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The Imposter Syndrome and Women

The Imposter syndrome is real

This is not something I’ve just made up and it didn’t come from the pages of Who Weekly. The Imposter Syndrome was identified in solid academic re- search in 1978 by two psychologists, Drs Pauline Rose Clance and Suzanne Imes. They noticed that high performing female academics – established PhD and Masters students – were stressed about upcoming final dissertations and exams, fearing they would fail. Nothing in their history suggested that was at all likely. So, they investigated further and identified the phenomenon they called the Imposter Syndrome.

Its key characteristics are that the individual:

  • Feels like a fake and fraud and afraid they will be discovered.
  • Secretly believes that they are less intelligent and competent than appearance suggests and that they’ve fooled others into thinking otherwise.
  • Fear that they won’t be able to repeat past successes.
  • Attribute their success to luck, fate, charm or anything other than talent.
  • Tend to downplay strengths and achievements and exaggerate their deficiencies or weaknesses.

The initial groundbreaking research and subsequent studies have confirmed that around 70% of respondents admit to feeling the Imposter Syndrome at some stage in their career, and 33% of all respondents have experienced it at a chronic level – meaning it has had a significant impact on their lives.

The nature/nurture question


Scientists have now proven that more than 50% of our personality is hereditary. Of the Big 5 personality factors, 2 are correlated with the imposter syndrome: conscientiousness and neuroticism.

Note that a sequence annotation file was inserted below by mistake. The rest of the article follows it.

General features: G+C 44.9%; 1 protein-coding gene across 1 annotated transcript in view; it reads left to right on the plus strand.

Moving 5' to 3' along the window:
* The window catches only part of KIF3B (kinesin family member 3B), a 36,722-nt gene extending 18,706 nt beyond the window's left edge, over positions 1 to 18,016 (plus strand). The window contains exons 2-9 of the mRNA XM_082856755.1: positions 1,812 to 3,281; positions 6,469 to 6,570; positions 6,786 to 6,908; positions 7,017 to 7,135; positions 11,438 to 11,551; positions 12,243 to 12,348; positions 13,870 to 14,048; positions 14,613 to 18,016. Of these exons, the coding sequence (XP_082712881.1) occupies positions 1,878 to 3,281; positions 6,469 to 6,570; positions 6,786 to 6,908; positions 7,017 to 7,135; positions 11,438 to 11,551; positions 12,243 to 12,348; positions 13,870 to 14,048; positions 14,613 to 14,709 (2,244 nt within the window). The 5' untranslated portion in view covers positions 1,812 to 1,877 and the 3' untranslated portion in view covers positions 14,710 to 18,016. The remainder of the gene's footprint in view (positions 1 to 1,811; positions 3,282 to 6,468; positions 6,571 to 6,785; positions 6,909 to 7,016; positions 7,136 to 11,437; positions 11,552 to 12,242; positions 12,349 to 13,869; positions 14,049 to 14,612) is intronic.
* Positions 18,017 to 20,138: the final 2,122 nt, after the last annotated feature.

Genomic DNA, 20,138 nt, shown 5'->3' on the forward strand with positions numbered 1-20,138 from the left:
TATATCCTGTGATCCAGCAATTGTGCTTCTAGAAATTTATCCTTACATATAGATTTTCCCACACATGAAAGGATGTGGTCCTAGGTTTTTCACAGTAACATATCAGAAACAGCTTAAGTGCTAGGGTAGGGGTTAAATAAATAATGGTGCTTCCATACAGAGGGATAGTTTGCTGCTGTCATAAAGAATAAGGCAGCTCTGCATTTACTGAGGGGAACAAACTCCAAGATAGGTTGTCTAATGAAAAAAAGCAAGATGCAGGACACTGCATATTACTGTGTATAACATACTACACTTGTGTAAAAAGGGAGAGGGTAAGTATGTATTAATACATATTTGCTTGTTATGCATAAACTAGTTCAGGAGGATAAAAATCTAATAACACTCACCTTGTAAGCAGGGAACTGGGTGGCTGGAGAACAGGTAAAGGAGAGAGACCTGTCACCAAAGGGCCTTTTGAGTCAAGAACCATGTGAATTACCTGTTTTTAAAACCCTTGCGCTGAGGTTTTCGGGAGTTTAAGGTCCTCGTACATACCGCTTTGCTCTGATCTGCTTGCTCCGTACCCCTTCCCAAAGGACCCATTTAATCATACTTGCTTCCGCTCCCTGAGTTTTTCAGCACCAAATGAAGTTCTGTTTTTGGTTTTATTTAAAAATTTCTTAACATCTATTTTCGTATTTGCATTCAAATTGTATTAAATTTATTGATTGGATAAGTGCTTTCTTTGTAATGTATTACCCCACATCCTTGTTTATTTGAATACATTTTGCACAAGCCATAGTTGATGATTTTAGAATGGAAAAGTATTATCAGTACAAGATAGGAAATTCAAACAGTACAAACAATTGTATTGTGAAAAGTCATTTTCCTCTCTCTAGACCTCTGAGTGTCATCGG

Conscientiousness is exemplified by discipline, organisation, an achievement-orientation and the ability to delay gratification in order to achieve the desired outcome. Individuals experiencing there imposter syndrome have low levels of conscientiousness.

Neuroticism relates to the degree of emotional instability an individual experiences. It describes the tendency to experience negative emotions, such as anger, anxiety or depression. Those who experience neuroticism tend to be more emotionally reactive and vulnerable to stress. They are also more likely to interpret ordinary events as threatening situations, taking them personally.


Growing up, we all experience conditioning as our parents and caregivers prepare us for living in society. Our primary need in these early years (up to 7 years old) is to ensure our basic needs are met. We take on the world view of those we are closest to, way before we have the consciousness to evaluate it.

Four factors from our early conditioning impact the tendency to experience the imposter syndrome:

1. Perfectionism: the drive to live up to an impossible standard so no-one can find fault with what we say and do. From that space, we tend to focus on where we fall short rather than our achievement, thus reinforcing the feeling of not being good enough.